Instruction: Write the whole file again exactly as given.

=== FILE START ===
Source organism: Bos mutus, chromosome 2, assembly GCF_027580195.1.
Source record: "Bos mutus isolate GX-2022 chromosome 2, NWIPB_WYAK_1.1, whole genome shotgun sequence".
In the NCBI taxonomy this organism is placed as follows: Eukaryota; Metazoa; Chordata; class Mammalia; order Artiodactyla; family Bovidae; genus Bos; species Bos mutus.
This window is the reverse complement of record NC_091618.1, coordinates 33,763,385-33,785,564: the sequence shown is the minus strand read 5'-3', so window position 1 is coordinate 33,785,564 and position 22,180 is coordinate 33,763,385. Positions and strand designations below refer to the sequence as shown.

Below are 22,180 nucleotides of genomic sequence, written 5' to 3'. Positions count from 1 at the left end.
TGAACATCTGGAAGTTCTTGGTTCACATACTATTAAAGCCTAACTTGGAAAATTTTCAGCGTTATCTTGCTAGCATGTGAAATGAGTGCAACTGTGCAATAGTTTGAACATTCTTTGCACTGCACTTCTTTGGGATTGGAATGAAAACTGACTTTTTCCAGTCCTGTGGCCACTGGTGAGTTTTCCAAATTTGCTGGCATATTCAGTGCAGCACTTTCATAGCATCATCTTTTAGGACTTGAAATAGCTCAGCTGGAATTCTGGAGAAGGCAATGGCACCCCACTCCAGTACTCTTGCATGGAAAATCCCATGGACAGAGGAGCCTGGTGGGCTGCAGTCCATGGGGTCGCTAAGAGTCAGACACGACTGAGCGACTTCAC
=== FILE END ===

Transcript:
Source organism: Bos mutus, chromosome 2, assembly GCF_027580195.1.
Source record: "Bos mutus isolate GX-2022 chromosome 2, NWIPB_WYAK_1.1, whole genome shotgun sequence".
In the NCBI taxonomy this organism is placed as follows: Eukaryota; Metazoa; Chordata; class Mammalia; order Artiodactyla; family Bovidae; genus Bos; species Bos mutus.
This window is the reverse complement of record NC_091618.1, coordinates 33,763,385-33,785,564: the sequence shown is the minus strand read 5'-3', so window position 1 is coordinate 33,785,564 and position 22,180 is coordinate 33,763,385. Positions and strand designations below refer to the sequence as shown.

Below are 22,180 nucleotides of genomic sequence, written 5' to 3'. Positions count from 1 at the left end.
TGAACATCTGGAAGTTCTTGGTTCACATACTATTAAAGCCTAACTTGGAAAATTTTCAGCGTTATCTTGCTAGCATGTGAAATGAGTGCAACTGTGCAATAGTTTGAACATTCTTTGCACTGCACTTCTTTGGGATTGGAATGAAAACTGACTTTTTCCAGTCCTGTGGCCACTGGTGAGTTTTCCAAATTTGCTGGCATATTCAGTGCAGCACTTTCATAGCATCATCTTTTAGGACTTGAAATAGCTCAGCTGGAATTCTGGAGAAGGCAATGGCACCCCACTCCAGTACTCTTGCATGGAAAATCCCATGGACAGAGGAGCCTGGTGGGCTGCAGTCCATGGGGTCGCTAAGAGTCAGACACGACTGAGCGACTTCAC